Eye For Film >> Movies >> Battle In Heaven (2005) Film Review
Mexico City, the present. Marcos (Marcos Hernandez), a private security guard to a general, is tormented by the accidental death of a baby that he and his wife (Berta Ruiz) had kidnapped for ransom. So he turns to Ana (Anapola Mushkadiz), the pampered general's daughter, to confess his crime, knowing that she will not reveal his secret any more than he will hers - that for years she has been prostituting herself in a high-class brothel.
Soon this unlikely pair - he middle-aged, fat and on a low income, she young, beautiful and rich - are having an intense affair. Torn between loyalty to his wife and son and the need to unburden his guilt, Marcos finally finds mystical redemption amongst a crowd of worshippers at the Basilica of the Virgin of Guadalupe.
Writer/director Carlos Reygadas has chosen to open and close his second feature with a scene that belongs to the chronological centre of its narrative - Marcos being fellated by a weeping Ana. It is certainly an arresting image, not just for its sexual explicitness, which no doubt will bring to the film a murmur of notoriety, but also for its shocking transgression of normative boundaries, as two people of vastly different age and class are brought together into a strange union. As such, the scene captures the essence of Battle In Heaven - portrait of a crowded city where sacred and secular, soldier and civilian, saint and sinner, rich and poor, police and criminal, pagan and Christian, mother, virgin and whore rub up against one another in a shifting dance that is part illicit fuck and part cultic ritual.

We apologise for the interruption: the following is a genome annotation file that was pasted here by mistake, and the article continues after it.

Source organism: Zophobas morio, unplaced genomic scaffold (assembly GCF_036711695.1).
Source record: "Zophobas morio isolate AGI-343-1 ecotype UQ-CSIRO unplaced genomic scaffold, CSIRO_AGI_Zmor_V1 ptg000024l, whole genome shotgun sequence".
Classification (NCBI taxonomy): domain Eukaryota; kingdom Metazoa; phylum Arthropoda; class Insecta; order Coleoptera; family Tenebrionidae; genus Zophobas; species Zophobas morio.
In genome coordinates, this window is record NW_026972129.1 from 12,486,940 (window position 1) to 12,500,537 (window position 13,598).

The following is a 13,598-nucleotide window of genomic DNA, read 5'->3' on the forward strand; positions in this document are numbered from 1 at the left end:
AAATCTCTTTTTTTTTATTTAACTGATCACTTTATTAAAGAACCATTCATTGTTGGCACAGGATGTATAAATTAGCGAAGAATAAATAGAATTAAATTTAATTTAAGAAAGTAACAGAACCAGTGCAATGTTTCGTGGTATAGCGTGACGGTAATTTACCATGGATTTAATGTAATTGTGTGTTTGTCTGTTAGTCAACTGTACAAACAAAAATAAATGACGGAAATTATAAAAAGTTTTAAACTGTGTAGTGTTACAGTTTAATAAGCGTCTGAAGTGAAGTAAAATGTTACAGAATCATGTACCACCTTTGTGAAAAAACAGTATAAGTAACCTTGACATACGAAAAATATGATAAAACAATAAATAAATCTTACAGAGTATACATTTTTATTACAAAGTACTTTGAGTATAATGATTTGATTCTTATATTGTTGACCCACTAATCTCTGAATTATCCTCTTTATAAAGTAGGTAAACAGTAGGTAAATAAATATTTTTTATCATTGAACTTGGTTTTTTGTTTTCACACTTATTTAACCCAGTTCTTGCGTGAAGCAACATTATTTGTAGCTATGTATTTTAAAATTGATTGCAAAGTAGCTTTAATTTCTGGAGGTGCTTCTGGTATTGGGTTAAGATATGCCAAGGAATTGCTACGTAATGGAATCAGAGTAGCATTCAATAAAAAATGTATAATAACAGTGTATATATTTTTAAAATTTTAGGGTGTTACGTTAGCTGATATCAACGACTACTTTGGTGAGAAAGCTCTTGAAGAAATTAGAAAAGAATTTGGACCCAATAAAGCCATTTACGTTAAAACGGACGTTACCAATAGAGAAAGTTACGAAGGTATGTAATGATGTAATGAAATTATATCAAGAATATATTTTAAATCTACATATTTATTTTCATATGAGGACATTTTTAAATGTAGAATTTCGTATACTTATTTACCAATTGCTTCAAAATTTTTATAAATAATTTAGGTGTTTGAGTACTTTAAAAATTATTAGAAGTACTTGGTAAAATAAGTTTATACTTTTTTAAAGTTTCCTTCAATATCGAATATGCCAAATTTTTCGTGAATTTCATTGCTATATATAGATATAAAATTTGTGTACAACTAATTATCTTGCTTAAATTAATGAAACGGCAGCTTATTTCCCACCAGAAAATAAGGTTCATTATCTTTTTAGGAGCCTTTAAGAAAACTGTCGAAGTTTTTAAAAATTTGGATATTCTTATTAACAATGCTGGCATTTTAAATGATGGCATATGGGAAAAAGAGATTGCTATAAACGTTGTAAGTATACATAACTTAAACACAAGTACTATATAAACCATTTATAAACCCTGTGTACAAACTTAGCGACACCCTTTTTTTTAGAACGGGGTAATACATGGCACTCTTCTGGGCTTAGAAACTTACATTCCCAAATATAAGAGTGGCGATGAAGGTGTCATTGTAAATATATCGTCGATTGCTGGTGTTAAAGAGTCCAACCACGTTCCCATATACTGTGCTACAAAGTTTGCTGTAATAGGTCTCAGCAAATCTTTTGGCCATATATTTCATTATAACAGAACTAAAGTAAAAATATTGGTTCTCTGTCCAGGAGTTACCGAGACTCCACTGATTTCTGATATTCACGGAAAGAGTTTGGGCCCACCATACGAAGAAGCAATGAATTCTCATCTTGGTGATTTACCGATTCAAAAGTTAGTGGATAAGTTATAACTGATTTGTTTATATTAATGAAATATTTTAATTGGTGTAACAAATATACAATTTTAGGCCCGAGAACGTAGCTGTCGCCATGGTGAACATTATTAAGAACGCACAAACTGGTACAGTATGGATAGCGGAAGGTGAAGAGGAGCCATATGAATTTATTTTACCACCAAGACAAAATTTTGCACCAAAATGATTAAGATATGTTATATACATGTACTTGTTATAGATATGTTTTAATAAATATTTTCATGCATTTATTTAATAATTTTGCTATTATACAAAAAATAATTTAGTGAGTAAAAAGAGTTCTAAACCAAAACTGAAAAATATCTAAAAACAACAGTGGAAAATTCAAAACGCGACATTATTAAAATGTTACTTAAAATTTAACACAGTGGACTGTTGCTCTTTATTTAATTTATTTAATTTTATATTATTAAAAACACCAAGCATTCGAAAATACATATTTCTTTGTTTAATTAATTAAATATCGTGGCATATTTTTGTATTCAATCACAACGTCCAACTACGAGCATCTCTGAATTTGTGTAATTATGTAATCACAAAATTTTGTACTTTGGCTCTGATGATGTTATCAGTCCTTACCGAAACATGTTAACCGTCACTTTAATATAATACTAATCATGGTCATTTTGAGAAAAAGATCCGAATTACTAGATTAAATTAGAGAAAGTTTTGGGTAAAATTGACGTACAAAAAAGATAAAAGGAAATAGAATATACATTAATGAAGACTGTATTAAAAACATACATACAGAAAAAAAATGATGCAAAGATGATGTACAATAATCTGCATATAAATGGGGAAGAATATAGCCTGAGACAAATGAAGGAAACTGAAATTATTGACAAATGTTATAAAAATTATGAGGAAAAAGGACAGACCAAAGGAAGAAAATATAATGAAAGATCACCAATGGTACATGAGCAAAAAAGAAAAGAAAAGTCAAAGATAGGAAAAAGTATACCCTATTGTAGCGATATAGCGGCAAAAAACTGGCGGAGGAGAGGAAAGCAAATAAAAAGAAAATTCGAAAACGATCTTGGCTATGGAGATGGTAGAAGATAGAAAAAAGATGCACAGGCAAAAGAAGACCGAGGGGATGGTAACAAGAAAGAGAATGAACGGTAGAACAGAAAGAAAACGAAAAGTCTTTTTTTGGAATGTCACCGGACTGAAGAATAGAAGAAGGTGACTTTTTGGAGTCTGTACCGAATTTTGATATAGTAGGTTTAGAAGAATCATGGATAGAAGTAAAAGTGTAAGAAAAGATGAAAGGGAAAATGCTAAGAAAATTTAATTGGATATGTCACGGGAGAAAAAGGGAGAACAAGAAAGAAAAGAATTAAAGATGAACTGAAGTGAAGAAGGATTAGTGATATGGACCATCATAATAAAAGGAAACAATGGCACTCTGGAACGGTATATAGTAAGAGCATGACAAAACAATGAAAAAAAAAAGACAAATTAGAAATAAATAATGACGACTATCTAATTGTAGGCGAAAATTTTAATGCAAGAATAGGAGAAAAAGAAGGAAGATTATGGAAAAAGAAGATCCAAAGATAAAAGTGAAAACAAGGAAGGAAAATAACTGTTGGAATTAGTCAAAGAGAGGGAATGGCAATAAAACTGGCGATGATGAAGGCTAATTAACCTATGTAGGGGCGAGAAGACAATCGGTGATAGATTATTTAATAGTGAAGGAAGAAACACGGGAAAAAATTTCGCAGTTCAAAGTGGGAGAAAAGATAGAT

The meretricious blowjob at either end of Battle In Heaven also serves as a counterpoint to other scenes within the film. A sexual encounter between Marcos and his even fatter wife may hardly be a glamorous affair, but it is part of their intimate communication with each other, prefaced by the words, "We've got to talk" - whereas being sucked by Ana is a rather literal way of ensuring that the young woman is unable to speak. Yet if Ana's act sees her bowing down before someone who ought to be her employee, by the film's end it is the conflicted Marcos who will be on his knees, tearfully lowering his head in search of the absolution that Ana was unable to give him.
The film is rich in allegorical theme and symbolic imagery, transforming the most banal of materials into miraculous epiphanies. If the use of disorientingly layered sounds, a non-professional cast, inscrutably minimalist performances, sweepingly panoramic camerawork, a self-indulgently slow pace and very little dialogue earns Reygadas his arthouse credentials, it is all too aimlessly hypnotic to get a firm grip on the viewer's attention.
Battle In Heaven may be confronting, even stimulating, but it is unlikely to blow anyone away.Reviewed on: 27 Oct 2005